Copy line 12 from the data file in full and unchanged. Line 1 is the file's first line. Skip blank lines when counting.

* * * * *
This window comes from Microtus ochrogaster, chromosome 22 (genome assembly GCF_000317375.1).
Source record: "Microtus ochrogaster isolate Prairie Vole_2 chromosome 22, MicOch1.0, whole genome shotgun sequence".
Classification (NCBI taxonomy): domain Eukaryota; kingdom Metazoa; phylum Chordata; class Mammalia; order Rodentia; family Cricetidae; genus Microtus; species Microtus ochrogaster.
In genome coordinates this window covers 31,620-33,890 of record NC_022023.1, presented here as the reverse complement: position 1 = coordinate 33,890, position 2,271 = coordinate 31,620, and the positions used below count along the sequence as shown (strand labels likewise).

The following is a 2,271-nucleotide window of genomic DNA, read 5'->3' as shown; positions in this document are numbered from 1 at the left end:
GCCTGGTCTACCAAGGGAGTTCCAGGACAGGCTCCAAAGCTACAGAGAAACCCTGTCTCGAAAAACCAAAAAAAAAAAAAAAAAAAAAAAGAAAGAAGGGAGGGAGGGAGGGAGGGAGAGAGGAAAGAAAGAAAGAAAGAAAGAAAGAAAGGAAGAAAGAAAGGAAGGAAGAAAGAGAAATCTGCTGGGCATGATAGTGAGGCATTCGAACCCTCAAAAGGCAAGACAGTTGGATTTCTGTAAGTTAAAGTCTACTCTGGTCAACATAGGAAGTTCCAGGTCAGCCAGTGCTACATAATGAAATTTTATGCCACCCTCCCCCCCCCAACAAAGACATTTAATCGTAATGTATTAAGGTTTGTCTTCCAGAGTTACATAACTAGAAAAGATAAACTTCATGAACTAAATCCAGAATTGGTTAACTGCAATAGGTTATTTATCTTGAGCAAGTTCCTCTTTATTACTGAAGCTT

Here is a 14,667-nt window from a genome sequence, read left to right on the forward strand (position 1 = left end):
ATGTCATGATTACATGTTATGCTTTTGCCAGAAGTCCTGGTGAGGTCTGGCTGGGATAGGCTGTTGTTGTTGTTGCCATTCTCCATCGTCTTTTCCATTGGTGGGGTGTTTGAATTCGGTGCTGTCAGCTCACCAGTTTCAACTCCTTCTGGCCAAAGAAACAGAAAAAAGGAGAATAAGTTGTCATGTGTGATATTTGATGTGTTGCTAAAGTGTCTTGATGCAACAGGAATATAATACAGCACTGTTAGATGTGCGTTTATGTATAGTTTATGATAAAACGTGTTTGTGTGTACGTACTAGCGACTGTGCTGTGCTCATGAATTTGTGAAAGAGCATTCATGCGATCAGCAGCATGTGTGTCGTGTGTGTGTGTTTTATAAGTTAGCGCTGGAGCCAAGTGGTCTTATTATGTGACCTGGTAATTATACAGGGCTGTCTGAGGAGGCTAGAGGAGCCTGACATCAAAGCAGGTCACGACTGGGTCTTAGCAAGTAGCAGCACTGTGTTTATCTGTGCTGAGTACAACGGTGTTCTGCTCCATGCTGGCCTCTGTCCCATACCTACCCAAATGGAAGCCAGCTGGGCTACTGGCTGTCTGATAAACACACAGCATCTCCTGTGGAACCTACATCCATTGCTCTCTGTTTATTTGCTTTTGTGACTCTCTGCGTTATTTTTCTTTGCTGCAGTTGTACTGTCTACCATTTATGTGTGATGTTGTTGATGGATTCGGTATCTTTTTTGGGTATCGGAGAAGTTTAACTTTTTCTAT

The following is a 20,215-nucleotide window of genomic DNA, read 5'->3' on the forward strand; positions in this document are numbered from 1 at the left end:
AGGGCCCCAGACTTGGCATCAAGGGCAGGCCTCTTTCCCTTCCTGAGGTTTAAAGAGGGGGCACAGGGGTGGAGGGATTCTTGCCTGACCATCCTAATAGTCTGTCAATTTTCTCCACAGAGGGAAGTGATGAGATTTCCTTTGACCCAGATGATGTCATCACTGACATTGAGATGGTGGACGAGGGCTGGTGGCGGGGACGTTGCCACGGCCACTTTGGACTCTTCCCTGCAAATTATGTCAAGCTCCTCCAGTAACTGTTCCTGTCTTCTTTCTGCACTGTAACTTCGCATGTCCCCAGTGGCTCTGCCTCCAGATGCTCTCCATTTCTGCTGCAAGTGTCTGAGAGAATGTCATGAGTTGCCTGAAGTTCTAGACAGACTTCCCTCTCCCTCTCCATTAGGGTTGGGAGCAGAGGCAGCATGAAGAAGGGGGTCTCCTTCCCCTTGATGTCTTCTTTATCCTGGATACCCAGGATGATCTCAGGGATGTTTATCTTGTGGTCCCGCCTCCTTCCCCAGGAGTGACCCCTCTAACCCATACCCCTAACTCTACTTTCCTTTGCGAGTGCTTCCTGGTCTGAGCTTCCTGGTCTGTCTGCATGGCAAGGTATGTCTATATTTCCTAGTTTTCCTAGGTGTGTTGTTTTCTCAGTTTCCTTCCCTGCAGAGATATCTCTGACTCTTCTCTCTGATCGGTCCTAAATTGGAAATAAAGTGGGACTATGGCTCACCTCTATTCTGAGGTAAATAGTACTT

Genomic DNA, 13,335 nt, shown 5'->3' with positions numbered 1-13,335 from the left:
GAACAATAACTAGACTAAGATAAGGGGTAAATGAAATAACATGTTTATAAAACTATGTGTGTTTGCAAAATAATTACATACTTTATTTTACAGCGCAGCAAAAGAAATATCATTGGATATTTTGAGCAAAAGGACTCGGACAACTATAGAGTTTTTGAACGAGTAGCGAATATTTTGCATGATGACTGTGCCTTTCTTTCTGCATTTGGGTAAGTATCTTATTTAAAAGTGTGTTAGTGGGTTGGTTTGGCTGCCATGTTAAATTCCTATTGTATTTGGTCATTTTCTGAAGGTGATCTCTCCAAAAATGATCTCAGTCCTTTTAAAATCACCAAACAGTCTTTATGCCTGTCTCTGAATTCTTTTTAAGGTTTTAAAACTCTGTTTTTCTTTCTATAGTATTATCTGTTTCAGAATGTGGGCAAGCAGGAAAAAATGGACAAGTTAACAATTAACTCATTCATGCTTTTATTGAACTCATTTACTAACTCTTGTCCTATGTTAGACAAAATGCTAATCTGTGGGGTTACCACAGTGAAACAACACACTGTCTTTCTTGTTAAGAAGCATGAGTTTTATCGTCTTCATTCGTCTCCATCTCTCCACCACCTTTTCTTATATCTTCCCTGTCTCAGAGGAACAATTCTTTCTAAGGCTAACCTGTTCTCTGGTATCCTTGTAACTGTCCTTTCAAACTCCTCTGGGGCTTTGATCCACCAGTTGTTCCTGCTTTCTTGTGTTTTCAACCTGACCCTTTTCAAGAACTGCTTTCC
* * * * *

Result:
GAACAATAACTAGACTAAGATAAGGGGTAAATGAAATAACATGTTTATAAAACTATGTGTGTTTGCAAAATAATTACATACTTTATTTTACAGCGCAGCAAAAGAAATATCATTGGATATTTTGAGCAAAAGGACTCGGACAACTATAGAGTTTTTGAACGAGTAGCGAATATTTTGCATGATGACTGTGCCTTTCTTTCTGCATTTGGGTAAGTATCTTATTTAAAAGTGTGTTAGTGGGTTGGTTTGGCTGCCATGTTAAATTCCTATTGTATTTGGTCATTTTCTGAAGGTGATCTCTCCAAAAATGATCTCAGTCCTTTTAAAATCACCAAACAGTCTTTATGCCTGTCTCTGAATTCTTTTTAAGGTTTTAAAACTCTGTTTTTCTTTCTATAGTATTATCTGTTTCAGAATGTGGGCAAGCAGGAAAAAATGGACAAGTTAACAATTAACTCATTCATGCTTTTATTGAACTCATTTACTAACTCTTGTCCTATGTTAGACAAAATGCTAATCTGTGGGGTTACCACAGTGAAACAACACACTGTCTTTCTTGTTAAGAAGCATGAGTTTTATCGTCTTCATTCGTCTCCATCTCTCCACCACCTTTTCTTATATCTTCCCTGTCTCAGAGGAACAATTCTTTCTAAGGCTAACCTGTTCTCTGGTATCCTTGTAACTGTCCTTTCAAACTCCTCTGGGGCTTTGATCCACCAGTTGTTCCTGCTTTCTTGTGTTTTCAACCTGACCCTTTTCAAGAACTGCTTTCC